• We would like to sleep at night knowing our software can be changed!
  3. Analyze the system thoroughly
    • Get the code (sometimes clients can’t find the original code because it’s not in a repository!).
    • Determine and document the components of the application (software, hardware, versions).
    • Match the business pain-points with what’s in the code/architecture.
  4. Make the determination on a redo of each component or a patch-up. This is where it gets tricky. Let me give a few examples on how to simplify the determination:
    • The entire codebase has been written in the Delphi language and the business wants to expand the functionality excessively and part of their sales cycle is explaining how leading edge they are as a company. Clearly here we would want to see how many qualified Delphi programmers we can find (who still want to program in the language), but most likely, we would switch to a more current programing language (e.g., C#) and use the time to redo the programming aspect to document the system and fully test its components. Other parts of the system (e.g., database model) are left intact. At the conclusion, the client should be better positioned to successfully move forward.
    • The codebase is written in PHP with no object-oriented constructs and database calls are made directly in the PHP code with no error handling. Variable names have no meaning (e.g., $aaa, $u, $pp). There is one developer working on this system and the codebase is not in a repository. The business would like to sell this product to thousands if not tens of thousands of clients. We may decide to clean up the code a bit, but more likely we would redo the system giving it a more traditional ORM with code and database structure. We might use a PHP framework such as Symfony or CakePHP and convert the code to be object-oriented. This also allows us to understand the codebase and have it fully tested and self-documented. We may reuse the user interface (html/css) since that component is acceptable to the business.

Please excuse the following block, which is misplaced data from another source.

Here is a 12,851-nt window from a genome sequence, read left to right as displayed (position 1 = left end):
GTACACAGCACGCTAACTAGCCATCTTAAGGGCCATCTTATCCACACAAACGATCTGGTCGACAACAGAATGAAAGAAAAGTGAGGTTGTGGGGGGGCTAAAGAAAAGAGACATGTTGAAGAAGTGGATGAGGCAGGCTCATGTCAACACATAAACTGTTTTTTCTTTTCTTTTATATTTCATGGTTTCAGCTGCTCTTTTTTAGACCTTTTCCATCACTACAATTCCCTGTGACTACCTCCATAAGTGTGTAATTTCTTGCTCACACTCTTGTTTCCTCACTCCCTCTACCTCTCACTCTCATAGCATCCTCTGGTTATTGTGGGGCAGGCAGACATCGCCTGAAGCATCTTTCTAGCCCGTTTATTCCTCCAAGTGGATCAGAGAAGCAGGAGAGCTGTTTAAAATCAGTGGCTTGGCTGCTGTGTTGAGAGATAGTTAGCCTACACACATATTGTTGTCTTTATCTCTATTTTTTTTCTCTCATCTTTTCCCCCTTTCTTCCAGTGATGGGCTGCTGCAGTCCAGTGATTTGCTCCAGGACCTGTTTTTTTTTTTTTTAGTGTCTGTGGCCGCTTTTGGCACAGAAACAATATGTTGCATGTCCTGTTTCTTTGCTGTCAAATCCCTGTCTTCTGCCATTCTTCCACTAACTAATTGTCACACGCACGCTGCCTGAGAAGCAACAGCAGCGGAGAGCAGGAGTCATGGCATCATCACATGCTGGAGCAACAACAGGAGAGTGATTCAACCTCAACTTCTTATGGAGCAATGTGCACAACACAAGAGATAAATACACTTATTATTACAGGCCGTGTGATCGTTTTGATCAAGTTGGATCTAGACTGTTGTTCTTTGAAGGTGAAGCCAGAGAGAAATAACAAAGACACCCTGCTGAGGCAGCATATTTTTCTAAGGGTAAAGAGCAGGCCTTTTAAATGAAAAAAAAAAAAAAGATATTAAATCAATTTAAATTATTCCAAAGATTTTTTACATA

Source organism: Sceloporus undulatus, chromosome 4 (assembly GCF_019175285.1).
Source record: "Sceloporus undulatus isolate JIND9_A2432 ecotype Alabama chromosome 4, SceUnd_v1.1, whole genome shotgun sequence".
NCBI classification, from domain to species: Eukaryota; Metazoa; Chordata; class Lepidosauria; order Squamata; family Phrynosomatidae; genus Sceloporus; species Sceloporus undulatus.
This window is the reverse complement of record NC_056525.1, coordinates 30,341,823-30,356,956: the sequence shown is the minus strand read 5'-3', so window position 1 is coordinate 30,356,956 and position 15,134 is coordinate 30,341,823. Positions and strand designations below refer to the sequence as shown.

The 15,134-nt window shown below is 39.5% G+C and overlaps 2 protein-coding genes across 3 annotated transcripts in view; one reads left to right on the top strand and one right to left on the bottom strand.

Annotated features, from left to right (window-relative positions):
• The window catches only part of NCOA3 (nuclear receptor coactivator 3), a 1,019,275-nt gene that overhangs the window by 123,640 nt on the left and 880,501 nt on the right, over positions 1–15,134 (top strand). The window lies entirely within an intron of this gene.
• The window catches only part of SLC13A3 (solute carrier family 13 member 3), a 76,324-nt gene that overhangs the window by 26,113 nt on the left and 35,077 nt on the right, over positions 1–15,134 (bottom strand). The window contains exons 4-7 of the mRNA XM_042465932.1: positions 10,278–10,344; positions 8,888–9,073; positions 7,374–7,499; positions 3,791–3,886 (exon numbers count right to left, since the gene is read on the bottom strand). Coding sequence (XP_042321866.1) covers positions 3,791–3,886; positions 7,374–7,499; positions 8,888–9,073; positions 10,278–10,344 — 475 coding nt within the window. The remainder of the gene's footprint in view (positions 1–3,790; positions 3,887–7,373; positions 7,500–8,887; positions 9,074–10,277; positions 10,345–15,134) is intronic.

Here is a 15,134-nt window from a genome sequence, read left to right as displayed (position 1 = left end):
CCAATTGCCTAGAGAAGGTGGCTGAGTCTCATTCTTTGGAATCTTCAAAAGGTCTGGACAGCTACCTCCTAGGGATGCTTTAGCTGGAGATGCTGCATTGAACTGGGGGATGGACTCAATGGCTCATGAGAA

• The codebase is a .NET architecture (C#, Linq, SQL Server). The business is very concerned about performance. Although we wouldn’t change the language (C#) or the user interface, we need to seriously look at the use of Linq vs. stored procedures or replacing Linq with the Entity Framework. Analyzing the issue here (performance) and pinpointing the problem component or library is critical to determine whether to optimize the existing software and components in terms of performance or replace the entire ORM.
    • An enterprise application with a large Javascript-based front-end written with jQuery, but mostly large unwieldy files including “spaghetti-code”. While the server components are acceptable, the business would like frequent and many changes to the front-end functionality. Should we clean-up the Javascript/jQuery code or rather move to a framework like AngularJS (version 1 or version 2?) or React (or one of the other recently popular frameworks)? Here the answer may be an incremental move to a new framework or library; incremental in that we migrate pages as we touch them. This would especially be true if there are no unit tests or well documented existing code. Overall we want to minimize risk for the business, but still determine the best technology to make the business successful.


As a general rule, never start over from scratch, but with the complexities of software today,you may need to start over with certain aspects of the system to move the business forward. Identifying the technical culprits of what’s holding back the business is key to moving everyone forward.